The Emperor Who Lost His Empire – the Phouska Maker

The tale is one told many times over. Once upon a time, his family owned the whole neighborhood. Then, due to a Shakespearean turn of luck or plain greed, his family lost everything but the tiny phouska business.

The phouska seller in his shop.

The shop is located in a typical Dhaka locale. Off a main road, down another smaller street (alley is how some would describe it), and then left onto yet an even smaller street.

Phouska with sauce.
He tried to refuse our money.

Phouska are the traditional golf ball sized fried shells filled with chick pea (garbanzo) and spices appetizer/snack served at weddings and street corners. The way to eat them is to make an indent into the chick pea filling, pour the tamarind and chili sauce into the hole you’ve made, and use your hand to pop the phouska into your mouth.

The phouska seller was so pleased that my colleague had come back to his shop (he had had him cater to his wedding), that he didn’t want him to pay for our food. But, fortunately, my colleague paid for it (20 Taka/25 cents per plate).

Drinks were bought at another store while we waited. We ate quickly and ate a second round quickly as the mosquitoes were swarming around our ankles making us all do the tappy dance with our feet while we ate.

The phouska kitchen.

We will be back (with bug sprayed feet).

Mosquito Tennis

They take their tennis seriously here in Dhaka. Before coming to Bangladesh, everyone told me that I would be taking up tennis as it was one of the few sports to participate in here (and the lessons only cost $1.25 per lesson). But with 99 percent humidity, I did not plan on playing tennis. Then I got here. In every office, I saw brightly colored tennis rackets lying about. In every home, I saw tennis rackets. Wow, I thought. I was impressed with this level of dedication. Nay, obsession. Then, the other day I too began playing — and here’s why — Despite having had fourteen shots injected into me to protect me from various diseases, I still get bitten by mosquitoes every day. Every day. Every day. Every morning, I wake up, crawl out from under my princess-like mosquito net, sit down with a cup of coffee to read my emails and blog… and the itch starts… then another… and then I look down to see a mosquito happily sticking me!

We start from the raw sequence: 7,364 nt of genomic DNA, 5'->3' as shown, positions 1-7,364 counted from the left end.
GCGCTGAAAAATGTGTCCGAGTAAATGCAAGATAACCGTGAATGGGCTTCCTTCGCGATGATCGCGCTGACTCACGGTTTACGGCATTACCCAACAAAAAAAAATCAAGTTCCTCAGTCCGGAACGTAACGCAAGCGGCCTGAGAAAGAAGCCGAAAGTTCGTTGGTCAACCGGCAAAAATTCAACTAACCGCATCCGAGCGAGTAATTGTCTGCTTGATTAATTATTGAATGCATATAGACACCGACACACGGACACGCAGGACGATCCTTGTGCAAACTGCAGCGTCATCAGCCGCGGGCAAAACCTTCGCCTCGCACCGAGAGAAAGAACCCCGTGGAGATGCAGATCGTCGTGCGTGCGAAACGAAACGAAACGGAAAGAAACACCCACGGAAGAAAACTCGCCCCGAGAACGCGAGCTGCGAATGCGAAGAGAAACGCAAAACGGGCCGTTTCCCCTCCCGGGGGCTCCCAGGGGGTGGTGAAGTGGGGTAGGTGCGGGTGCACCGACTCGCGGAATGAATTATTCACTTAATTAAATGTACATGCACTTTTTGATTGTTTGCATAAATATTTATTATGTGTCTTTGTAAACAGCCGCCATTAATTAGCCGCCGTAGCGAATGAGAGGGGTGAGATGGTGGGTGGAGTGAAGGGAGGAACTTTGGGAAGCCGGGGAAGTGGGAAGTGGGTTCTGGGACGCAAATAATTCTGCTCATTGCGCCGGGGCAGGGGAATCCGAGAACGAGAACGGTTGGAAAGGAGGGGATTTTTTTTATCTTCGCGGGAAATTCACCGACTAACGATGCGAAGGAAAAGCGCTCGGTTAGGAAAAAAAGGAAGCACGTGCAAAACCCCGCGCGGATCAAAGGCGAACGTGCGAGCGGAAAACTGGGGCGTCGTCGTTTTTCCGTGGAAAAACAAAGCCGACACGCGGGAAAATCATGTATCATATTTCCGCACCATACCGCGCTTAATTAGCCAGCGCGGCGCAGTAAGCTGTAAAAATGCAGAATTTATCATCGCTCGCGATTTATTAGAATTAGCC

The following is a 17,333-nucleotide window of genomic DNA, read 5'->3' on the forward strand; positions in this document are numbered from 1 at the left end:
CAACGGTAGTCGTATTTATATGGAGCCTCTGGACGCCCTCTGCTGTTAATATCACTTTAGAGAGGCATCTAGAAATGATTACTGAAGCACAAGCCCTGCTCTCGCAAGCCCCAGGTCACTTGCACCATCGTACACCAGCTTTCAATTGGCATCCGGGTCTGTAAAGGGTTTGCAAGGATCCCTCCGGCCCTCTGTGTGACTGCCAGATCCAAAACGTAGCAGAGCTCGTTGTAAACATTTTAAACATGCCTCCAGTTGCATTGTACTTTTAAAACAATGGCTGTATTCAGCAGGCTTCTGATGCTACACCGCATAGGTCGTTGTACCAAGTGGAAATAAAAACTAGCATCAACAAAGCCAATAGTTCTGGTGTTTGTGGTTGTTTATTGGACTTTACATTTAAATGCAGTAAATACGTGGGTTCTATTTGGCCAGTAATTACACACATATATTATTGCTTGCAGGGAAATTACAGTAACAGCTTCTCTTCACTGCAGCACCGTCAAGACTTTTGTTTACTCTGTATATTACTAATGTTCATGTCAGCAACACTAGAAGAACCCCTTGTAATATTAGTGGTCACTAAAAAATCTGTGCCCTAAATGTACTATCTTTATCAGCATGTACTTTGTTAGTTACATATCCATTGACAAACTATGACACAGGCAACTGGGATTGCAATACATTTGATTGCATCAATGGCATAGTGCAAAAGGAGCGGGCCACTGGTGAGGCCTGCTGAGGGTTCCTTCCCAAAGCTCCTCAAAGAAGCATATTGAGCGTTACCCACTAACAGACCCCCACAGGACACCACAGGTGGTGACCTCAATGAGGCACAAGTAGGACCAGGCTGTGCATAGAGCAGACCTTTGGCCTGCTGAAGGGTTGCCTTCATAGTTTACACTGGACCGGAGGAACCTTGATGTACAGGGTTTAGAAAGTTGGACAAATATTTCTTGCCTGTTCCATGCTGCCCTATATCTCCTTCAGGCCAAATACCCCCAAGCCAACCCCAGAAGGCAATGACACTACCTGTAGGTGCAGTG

Then, I go out my door, lock my door… and get bitten again. I go down to carpool and two or three mosquitoes buzz about in the car.  I go to the office followed by an entourage of mosquitoes buzzing like fawning groupies. Once inside the office, I am back to one or two stalking me.

So the solution?

Mosquito Tennis!

This slideshow requires JavaScript.

I had to get one. So I paid the foreigner price and bought mine for 465 Taka ($6.50). These neon electrified rackets are fully equipped with a light, a wrist band (are you dangling a two foot racket off your hand?), and two prongs for re-charging… in China. Ha! These are made in China (surprise?) and need an adapter. But because of their size, it’s hard to find a place to plug them in.

To deal with the mosquitoes, I spray my feet and ankles with Off “deep woods” spray every morning when I put on my shoes. I also have 98 percent Deet which I intend to use (liberally). I have a Deet cream bug repellent to slather on. Just haven’t done it yet. I don’t like icky sticky gunk on my skin… but, I’ll do it eventually if I can remember it. They say that the mosquitoes at night give you dengue and the ones during the day give you malaria… or is it the other way round?

Sadly, yesterday was a day of note because I managed to not get bitten all day long! Put a star in the calendar, mommy!

A word on technique: You can swing at them but I have yet to hear that satisfying sizzle and crackle as the little suckers get zapped. But I’ve seen really experienced zappers do a sort of gentle scooping technique, a sort of underhand, with great effect.